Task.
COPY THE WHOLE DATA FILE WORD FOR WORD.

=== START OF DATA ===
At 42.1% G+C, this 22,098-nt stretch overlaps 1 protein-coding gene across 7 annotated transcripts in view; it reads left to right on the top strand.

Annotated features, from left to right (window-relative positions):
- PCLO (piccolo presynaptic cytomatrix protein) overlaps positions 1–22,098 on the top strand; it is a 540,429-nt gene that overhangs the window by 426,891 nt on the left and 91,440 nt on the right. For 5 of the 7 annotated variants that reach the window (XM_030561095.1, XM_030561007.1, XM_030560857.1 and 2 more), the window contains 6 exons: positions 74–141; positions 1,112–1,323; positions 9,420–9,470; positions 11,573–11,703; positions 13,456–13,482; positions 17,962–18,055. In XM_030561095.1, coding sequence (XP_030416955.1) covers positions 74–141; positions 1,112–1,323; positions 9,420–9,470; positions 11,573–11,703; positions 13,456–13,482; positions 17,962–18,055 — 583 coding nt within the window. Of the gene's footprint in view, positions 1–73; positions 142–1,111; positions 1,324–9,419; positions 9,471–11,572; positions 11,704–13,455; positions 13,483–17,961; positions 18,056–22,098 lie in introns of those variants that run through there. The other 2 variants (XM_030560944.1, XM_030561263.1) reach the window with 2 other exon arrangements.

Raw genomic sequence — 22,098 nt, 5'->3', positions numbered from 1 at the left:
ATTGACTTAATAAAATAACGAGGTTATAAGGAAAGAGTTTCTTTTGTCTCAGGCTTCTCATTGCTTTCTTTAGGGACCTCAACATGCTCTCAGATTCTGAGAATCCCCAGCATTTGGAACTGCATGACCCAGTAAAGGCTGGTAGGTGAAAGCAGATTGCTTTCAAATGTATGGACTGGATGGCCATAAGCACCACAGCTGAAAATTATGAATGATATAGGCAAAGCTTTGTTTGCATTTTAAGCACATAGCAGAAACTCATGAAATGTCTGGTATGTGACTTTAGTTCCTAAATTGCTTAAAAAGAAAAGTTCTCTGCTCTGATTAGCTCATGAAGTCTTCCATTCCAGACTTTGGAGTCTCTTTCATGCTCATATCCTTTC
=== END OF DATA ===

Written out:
At 42.1% G+C, this 22,098-nt stretch overlaps 1 protein-coding gene across 7 annotated transcripts in view; it reads left to right on the top strand.

Annotated features, from left to right (window-relative positions):
- PCLO (piccolo presynaptic cytomatrix protein) overlaps positions 1–22,098 on the top strand; it is a 540,429-nt gene that overhangs the window by 426,891 nt on the left and 91,440 nt on the right. For 5 of the 7 annotated variants that reach the window (XM_030561095.1, XM_030561007.1, XM_030560857.1 and 2 more), the window contains 6 exons: positions 74–141; positions 1,112–1,323; positions 9,420–9,470; positions 11,573–11,703; positions 13,456–13,482; positions 17,962–18,055. In XM_030561095.1, coding sequence (XP_030416955.1) covers positions 74–141; positions 1,112–1,323; positions 9,420–9,470; positions 11,573–11,703; positions 13,456–13,482; positions 17,962–18,055 — 583 coding nt within the window. Of the gene's footprint in view, positions 1–73; positions 142–1,111; positions 1,324–9,419; positions 9,471–11,572; positions 11,704–13,455; positions 13,483–17,961; positions 18,056–22,098 lie in introns of those variants that run through there. The other 2 variants (XM_030560944.1, XM_030561263.1) reach the window with 2 other exon arrangements.

Raw genomic sequence — 22,098 nt, 5'->3', positions numbered from 1 at the left:
ATTGACTTAATAAAATAACGAGGTTATAAGGAAAGAGTTTCTTTTGTCTCAGGCTTCTCATTGCTTTCTTTAGGGACCTCAACATGCTCTCAGATTCTGAGAATCCCCAGCATTTGGAACTGCATGACCCAGTAAAGGCTGGTAGGTGAAAGCAGATTGCTTTCAAATGTATGGACTGGATGGCCATAAGCACCACAGCTGAAAATTATGAATGATATAGGCAAAGCTTTGTTTGCATTTTAAGCACATAGCAGAAACTCATGAAATGTCTGGTATGTGACTTTAGTTCCTAAATTGCTTAAAAAGAAAAGTTCTCTGCTCTGATTAGCTCATGAAGTCTTCCATTCCAGACTTTGGAGTCTCTTTCATGCTCATATCCTTTC